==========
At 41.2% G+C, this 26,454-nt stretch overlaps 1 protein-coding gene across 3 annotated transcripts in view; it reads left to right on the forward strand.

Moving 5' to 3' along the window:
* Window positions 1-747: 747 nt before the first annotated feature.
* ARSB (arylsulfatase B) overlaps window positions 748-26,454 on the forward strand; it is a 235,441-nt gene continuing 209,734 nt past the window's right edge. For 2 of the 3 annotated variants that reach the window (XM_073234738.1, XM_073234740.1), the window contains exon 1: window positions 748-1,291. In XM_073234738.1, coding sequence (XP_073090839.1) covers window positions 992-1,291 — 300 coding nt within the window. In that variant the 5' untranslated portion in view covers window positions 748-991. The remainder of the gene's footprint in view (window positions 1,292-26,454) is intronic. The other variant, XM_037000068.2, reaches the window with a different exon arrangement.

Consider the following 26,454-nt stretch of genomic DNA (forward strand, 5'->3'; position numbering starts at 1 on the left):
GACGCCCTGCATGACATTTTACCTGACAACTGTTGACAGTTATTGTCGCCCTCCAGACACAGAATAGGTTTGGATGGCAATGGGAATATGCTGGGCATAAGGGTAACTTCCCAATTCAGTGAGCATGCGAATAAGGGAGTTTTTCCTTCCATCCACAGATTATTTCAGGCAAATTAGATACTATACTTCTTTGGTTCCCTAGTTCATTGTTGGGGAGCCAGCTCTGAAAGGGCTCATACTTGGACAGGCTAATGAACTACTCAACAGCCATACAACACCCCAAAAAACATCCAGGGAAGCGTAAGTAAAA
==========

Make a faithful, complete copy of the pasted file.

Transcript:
At 41.2% G+C, this 26,454-nt stretch overlaps 1 protein-coding gene across 3 annotated transcripts in view; it reads left to right on the forward strand.

Moving 5' to 3' along the window:
* Window positions 1-747: 747 nt before the first annotated feature.
* ARSB (arylsulfatase B) overlaps window positions 748-26,454 on the forward strand; it is a 235,441-nt gene continuing 209,734 nt past the window's right edge. For 2 of the 3 annotated variants that reach the window (XM_073234738.1, XM_073234740.1), the window contains exon 1: window positions 748-1,291. In XM_073234738.1, coding sequence (XP_073090839.1) covers window positions 992-1,291 — 300 coding nt within the window. In that variant the 5' untranslated portion in view covers window positions 748-991. The remainder of the gene's footprint in view (window positions 1,292-26,454) is intronic. The other variant, XM_037000068.2, reaches the window with a different exon arrangement.

Consider the following 26,454-nt stretch of genomic DNA (forward strand, 5'->3'; position numbering starts at 1 on the left):
GACGCCCTGCATGACATTTTACCTGACAACTGTTGACAGTTATTGTCGCCCTCCAGACACAGAATAGGTTTGGATGGCAATGGGAATATGCTGGGCATAAGGGTAACTTCCCAATTCAGTGAGCATGCGAATAAGGGAGTTTTTCCTTCCATCCACAGATTATTTCAGGCAAATTAGATACTATACTTCTTTGGTTCCCTAGTTCATTGTTGGGGAGCCAGCTCTGAAAGGGCTCATACTTGGACAGGCTAATGAACTACTCAACAGCCATACAACACCCCAAAAAACATCCAGGGAAGCGTAAGTAAAA